port adelaide reanimated

sam haren rides into the past with kurruru & vitalstatistix

Second To None, Kurruru Indigenous Youth Performing Arts & Vitalstatistix Theatre Company

Second To None, Kurruru Indigenous Youth Performing Arts & Vitalstatistix Theatre Company

Second To None, Kurruru Indigenous Youth Performing Arts & Vitalstatistix Theatre Company

“THE WHITES ALMOST MISSED OUT.” WITH AN IMAGE OF A WHITE MAN AND WOMAN, THIS LINE APPEARED ON THE FRONT OF THE OFFICIAL NEWSLETTER OF THE MULTI-MILLION DOLLAR NEWPORT QUAYS PROPERTY DEVELOPMENT PROJECT IN PORT ADELAIDE. THE ADVERTISEMENT RECOUNTS HOW ‘MR AND MRS WHITE’ NEARLY MISSED OUT ON THEIR DREAM PROPERTY AS PART OF THE CURRENT GENTRIFICATION OF THE PORT. THIS SERVES AS A HIGHLY IRONIC BACKDROP FOR SECOND TO NONE, AN EPIC SITE-SPECIFIC PERFORMANCE EXPLORING THE INDIGENOUS AND MARITIME HISTORIES OF PORT ADELAIDE AGAINST ITS FUTURE.

Second to None is a co-production between two unique Australian theatre companies based in Port Adelaide with strong ties to its history and communities—Kurruru (Australia’s only Indigenous youth performing arts company) and Vitalstatistix (Australia’s national women’s theatre company).

In the tradition of much site-specific performance, the sites serve as both subject and locale. Their meanings and histories are ‘excavated’ and transformed into performance that writes back over the site, a palimpsest of its present reality with reanimations of its past.

The audience encounters three slippery property developers (Sam McMahon, David Pidd, Stephen Noonan) who offer to take us on an exciting tour of Port Adelaide’s future. We are divided into three buses and are taken to the centrepiece site for the development (formerly the historic Hart’s Mill) overlooking the Port River. It is here that the tour is ‘hijacked’ (or reappropriated) when three young Indigenous women (Lisa Flanagan, Nazaree Dickerson, Jada Alberts) board the buses and offer to take the audience on another kind of journey altogether.

Uraine Mastrosaras and children, Second To None

Uraine Mastrosaras and children, Second To None

Uraine Mastrosaras and children, Second To None

The travelling mode of performance, using the metaphor of the guided bus tour, transforms all we see out of the window into the backdrop for this performance. I listen to our new guide (Flanagan) as she tells us about the Indigenous history of the surrounding area as we drive away from Hart’s Mill further into the Port. She tells us about the day to day life here before white colonisation juxtaposing it with the Port’s urban landscape we are observing. Suddenly there’s an image of the past the guide is describing—three generations of Indigenous women on a roundabout, collecting firewood. We drive away, returning to the urban present.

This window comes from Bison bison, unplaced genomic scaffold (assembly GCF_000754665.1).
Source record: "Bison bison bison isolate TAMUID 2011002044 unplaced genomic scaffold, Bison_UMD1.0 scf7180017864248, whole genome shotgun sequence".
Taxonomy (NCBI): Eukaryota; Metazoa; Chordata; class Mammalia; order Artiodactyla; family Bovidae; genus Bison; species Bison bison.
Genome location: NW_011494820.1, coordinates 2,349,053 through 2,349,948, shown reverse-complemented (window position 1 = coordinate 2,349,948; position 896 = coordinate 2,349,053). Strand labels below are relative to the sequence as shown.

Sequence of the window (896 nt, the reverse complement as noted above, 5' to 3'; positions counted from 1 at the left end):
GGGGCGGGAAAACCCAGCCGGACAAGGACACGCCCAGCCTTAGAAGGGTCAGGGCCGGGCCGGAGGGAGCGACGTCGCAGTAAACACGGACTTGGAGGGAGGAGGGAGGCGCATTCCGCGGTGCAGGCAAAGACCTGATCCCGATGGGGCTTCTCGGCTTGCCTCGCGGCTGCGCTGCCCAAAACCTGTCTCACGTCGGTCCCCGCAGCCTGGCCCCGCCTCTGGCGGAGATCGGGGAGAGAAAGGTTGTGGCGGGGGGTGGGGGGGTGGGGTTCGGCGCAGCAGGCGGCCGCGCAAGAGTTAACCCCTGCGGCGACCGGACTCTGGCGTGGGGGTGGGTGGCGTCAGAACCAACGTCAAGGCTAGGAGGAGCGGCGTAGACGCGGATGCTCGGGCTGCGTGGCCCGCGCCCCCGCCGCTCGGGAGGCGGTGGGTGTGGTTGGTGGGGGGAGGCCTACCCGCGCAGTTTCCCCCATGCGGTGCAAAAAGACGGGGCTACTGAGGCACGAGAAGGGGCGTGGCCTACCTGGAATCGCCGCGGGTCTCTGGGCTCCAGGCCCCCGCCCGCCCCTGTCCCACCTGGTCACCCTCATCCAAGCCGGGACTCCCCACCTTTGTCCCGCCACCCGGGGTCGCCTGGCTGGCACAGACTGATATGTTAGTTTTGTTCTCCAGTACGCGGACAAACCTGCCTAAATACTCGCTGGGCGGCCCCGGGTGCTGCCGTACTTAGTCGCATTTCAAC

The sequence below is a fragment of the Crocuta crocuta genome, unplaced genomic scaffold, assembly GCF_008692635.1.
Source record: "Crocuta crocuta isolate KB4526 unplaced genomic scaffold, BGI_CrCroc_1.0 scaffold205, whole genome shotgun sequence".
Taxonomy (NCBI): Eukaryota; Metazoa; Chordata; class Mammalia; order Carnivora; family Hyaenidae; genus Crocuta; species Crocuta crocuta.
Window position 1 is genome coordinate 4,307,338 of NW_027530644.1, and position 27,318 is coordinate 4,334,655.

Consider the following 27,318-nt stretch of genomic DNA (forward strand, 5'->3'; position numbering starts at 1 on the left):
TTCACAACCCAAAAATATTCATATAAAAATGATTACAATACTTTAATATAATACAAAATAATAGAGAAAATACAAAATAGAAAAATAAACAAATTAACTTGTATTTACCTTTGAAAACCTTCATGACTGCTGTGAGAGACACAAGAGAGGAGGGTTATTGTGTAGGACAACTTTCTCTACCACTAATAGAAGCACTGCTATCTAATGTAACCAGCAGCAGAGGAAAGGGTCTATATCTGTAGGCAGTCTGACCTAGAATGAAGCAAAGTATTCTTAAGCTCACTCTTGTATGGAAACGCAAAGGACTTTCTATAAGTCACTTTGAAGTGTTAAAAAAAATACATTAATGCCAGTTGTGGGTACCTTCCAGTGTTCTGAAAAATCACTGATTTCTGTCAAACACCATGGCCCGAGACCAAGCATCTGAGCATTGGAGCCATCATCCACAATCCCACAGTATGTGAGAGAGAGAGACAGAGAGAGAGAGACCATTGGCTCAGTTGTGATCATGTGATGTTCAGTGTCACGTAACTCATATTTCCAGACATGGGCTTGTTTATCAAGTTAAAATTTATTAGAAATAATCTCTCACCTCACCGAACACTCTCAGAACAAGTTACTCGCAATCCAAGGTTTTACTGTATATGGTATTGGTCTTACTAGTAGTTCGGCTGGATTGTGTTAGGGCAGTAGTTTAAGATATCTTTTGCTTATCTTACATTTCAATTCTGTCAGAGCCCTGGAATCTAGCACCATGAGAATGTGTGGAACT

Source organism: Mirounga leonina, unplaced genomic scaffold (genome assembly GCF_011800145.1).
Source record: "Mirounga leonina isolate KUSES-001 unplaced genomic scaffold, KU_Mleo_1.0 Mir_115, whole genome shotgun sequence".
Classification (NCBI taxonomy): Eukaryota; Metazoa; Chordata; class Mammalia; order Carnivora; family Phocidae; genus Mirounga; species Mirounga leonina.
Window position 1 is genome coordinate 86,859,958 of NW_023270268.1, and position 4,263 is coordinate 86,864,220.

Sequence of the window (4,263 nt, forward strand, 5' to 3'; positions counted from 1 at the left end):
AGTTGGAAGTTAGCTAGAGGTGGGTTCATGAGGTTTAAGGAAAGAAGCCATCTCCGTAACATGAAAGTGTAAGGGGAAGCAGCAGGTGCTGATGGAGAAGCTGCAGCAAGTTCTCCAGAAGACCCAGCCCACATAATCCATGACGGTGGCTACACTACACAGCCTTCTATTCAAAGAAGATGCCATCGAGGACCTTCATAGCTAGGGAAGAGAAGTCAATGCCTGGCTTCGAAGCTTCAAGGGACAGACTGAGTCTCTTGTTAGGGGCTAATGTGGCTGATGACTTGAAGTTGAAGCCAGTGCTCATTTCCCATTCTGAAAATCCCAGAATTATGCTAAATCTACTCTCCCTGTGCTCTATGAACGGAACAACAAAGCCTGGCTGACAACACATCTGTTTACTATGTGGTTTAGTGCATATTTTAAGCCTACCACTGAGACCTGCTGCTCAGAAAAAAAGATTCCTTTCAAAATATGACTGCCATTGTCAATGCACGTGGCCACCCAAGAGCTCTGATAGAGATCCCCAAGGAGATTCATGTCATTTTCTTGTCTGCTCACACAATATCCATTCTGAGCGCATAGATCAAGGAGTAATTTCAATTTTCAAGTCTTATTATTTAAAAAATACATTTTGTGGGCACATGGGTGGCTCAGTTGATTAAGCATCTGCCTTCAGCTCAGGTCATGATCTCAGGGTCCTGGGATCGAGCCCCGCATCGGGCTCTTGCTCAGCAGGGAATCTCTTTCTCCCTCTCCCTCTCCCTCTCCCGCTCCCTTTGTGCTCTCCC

We disembark the bus at Glanville Hall, a grand lodge built in 1856, which later served as a home for young Aboriginal boys in the 1940s. This site is about “being made white” offering an experience of the hall through the eyes of the young Aboriginal children who once lived there. I look into a room to see an eerie image of a young Aboriginal boy in white garb whitewashing trees. In a central room there is another simple but powerful image—a line of perhaps 20 Aboriginal children, again in white, lined up according to height, under the watchful eye of an Anglican minister. We look at this line-up for some time. For the largely white audience the image’s resonance with the plight of the Stolen Generations is palpable.

The buses travel to a second site-specific event at an outdoor location near the beach at Largs North called Kauwangga, an important site for hunting and gathering for the Kaurna people prior to white colonisation. It’s dark as we enter the sandy site. On the curved surface of a large tree, a video projection of an Aboriginal man’s face appears and speaks. We travel further to a camp fire to witness a performance of traditional cultural practices, entirely in Kaurna language. At one point a giant projection of a kangaroo is sculpted onto a tree in the distance. The young men go off to hunt it and later return. The performance beautifully achieves its aim to revive the traditional cultural practices of the Kaurna people while engaging with the most contemporary of aesthetics in its use of video and sound. As we depart, a soundscape and projections chillingly evoke a massacre.

The Waterside Workers Hall is our final destination, once a centre of political and cultural activities for wharfies and now the home of Vitalstatistix. Here fascinating aspects of maritime history unfold. The wharves were one of the few places where Indigenous people could work in the first half of the 20th century. Now Second to None departs from its immersive site-specific approach in favour of the aesthetic of a community event. Given the preceding journey, I found it hard to empathise with the narrative of white workers. We had seen colonial and commercial appropriations of land by shifty propery developers and oppressive missionaries while witnessing the vibrancy of Indigenous life and the evocation of a horrible massacre.

Finally the audience is invited to join in the dancing of a military two-step. The celebratory atmosphere engendered by this community and its sense of history leaves me wondering what the Whites with their new property will bring in the years to come.

Kurruru Indigenous Youth Performing Arts & Vitalstatistix Theatre Company, Second To None, directors Sasha Zahra, Maude Davey, Karl Telfer, Diat Alferink; original concept/research, Janine Peacock, composer, sound designer Lou Bennett, design Kathryn Sproul, assistant designer Chantal Tremaine Henley, contemporary choreography, Gina Rings, traditional choreography Karl Telfer, lighting design, Kerry Ireland; Port Adelaide, Nov 22-25, 2007

RealTime issue #83 Feb-March 2008 pg. 37

© Sam Haren; for permission to reproduce apply to realtime@realtimearts.net

1 February 2008